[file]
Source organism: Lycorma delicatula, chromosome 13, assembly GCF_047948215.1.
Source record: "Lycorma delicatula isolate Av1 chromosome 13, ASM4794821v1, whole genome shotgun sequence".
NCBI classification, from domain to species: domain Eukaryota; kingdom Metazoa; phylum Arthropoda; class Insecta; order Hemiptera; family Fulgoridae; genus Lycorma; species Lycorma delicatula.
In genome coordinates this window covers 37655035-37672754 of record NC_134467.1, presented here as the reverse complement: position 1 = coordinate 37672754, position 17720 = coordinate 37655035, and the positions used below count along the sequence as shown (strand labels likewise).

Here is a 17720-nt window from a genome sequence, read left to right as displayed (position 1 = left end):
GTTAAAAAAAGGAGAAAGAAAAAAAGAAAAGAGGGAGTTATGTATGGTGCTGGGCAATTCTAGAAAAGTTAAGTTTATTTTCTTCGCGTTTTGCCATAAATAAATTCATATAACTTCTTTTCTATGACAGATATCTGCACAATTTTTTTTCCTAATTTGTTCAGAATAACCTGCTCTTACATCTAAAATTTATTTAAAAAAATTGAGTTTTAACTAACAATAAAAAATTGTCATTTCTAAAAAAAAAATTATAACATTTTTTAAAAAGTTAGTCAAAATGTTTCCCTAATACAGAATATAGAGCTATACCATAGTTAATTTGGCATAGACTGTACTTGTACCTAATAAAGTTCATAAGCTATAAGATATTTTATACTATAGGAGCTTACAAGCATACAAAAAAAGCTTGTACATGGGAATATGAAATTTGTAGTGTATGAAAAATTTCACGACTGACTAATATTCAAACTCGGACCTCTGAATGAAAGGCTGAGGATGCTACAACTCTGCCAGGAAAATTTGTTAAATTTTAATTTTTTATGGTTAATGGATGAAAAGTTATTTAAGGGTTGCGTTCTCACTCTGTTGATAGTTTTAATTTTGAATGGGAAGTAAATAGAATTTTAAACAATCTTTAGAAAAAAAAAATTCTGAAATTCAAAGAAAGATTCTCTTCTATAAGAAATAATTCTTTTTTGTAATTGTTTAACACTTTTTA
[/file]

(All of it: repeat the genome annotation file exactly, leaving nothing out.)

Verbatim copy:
Source organism: Lycorma delicatula, chromosome 13, assembly GCF_047948215.1.
Source record: "Lycorma delicatula isolate Av1 chromosome 13, ASM4794821v1, whole genome shotgun sequence".
NCBI classification, from domain to species: domain Eukaryota; kingdom Metazoa; phylum Arthropoda; class Insecta; order Hemiptera; family Fulgoridae; genus Lycorma; species Lycorma delicatula.
In genome coordinates this window covers 37655035-37672754 of record NC_134467.1, presented here as the reverse complement: position 1 = coordinate 37672754, position 17720 = coordinate 37655035, and the positions used below count along the sequence as shown (strand labels likewise).

Here is a 17720-nt window from a genome sequence, read left to right as displayed (position 1 = left end):
GTTAAAAAAAGGAGAAAGAAAAAAAGAAAAGAGGGAGTTATGTATGGTGCTGGGCAATTCTAGAAAAGTTAAGTTTATTTTCTTCGCGTTTTGCCATAAATAAATTCATATAACTTCTTTTCTATGACAGATATCTGCACAATTTTTTTTCCTAATTTGTTCAGAATAACCTGCTCTTACATCTAAAATTTATTTAAAAAAATTGAGTTTTAACTAACAATAAAAAATTGTCATTTCTAAAAAAAAAATTATAACATTTTTTAAAAAGTTAGTCAAAATGTTTCCCTAATACAGAATATAGAGCTATACCATAGTTAATTTGGCATAGACTGTACTTGTACCTAATAAAGTTCATAAGCTATAAGATATTTTATACTATAGGAGCTTACAAGCATACAAAAAAAGCTTGTACATGGGAATATGAAATTTGTAGTGTATGAAAAATTTCACGACTGACTAATATTCAAACTCGGACCTCTGAATGAAAGGCTGAGGATGCTACAACTCTGCCAGGAAAATTTGTTAAATTTTAATTTTTTATGGTTAATGGATGAAAAGTTATTTAAGGGTTGCGTTCTCACTCTGTTGATAGTTTTAATTTTGAATGGGAAGTAAATAGAATTTTAAACAATCTTTAGAAAAAAAAAATTCTGAAATTCAAAGAAAGATTCTCTTCTATAAGAAATAATTCTTTTTTGTAATTGTTTAACACTTTTTA